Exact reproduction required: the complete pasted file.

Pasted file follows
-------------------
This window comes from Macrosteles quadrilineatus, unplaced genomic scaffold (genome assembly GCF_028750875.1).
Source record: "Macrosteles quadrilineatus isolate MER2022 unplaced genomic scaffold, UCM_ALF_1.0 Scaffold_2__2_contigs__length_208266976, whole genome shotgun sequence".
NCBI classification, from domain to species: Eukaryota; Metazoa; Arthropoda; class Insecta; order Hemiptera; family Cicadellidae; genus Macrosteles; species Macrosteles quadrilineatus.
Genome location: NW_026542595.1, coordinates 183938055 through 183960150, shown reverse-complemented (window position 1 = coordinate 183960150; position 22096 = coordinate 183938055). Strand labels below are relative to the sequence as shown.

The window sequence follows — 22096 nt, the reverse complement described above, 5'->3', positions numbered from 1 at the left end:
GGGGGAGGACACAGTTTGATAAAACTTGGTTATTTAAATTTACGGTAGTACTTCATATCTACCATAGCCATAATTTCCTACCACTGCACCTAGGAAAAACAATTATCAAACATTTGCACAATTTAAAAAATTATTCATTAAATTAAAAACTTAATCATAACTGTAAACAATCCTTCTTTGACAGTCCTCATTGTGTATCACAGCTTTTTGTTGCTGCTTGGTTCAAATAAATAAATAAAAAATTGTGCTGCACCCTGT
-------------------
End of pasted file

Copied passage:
This window comes from Macrosteles quadrilineatus, unplaced genomic scaffold (genome assembly GCF_028750875.1).
Source record: "Macrosteles quadrilineatus isolate MER2022 unplaced genomic scaffold, UCM_ALF_1.0 Scaffold_2__2_contigs__length_208266976, whole genome shotgun sequence".
NCBI classification, from domain to species: Eukaryota; Metazoa; Arthropoda; class Insecta; order Hemiptera; family Cicadellidae; genus Macrosteles; species Macrosteles quadrilineatus.
Genome location: NW_026542595.1, coordinates 183938055 through 183960150, shown reverse-complemented (window position 1 = coordinate 183960150; position 22096 = coordinate 183938055). Strand labels below are relative to the sequence as shown.

The window sequence follows — 22096 nt, the reverse complement described above, 5'->3', positions numbered from 1 at the left end:
GGGGGAGGACACAGTTTGATAAAACTTGGTTATTTAAATTTACGGTAGTACTTCATATCTACCATAGCCATAATTTCCTACCACTGCACCTAGGAAAAACAATTATCAAACATTTGCACAATTTAAAAAATTATTCATTAAATTAAAAACTTAATCATAACTGTAAACAATCCTTCTTTGACAGTCCTCATTGTGTATCACAGCTTTTTGTTGCTGCTTGGTTCAAATAAATAAATAAAAAATTGTGCTGCACCCTGT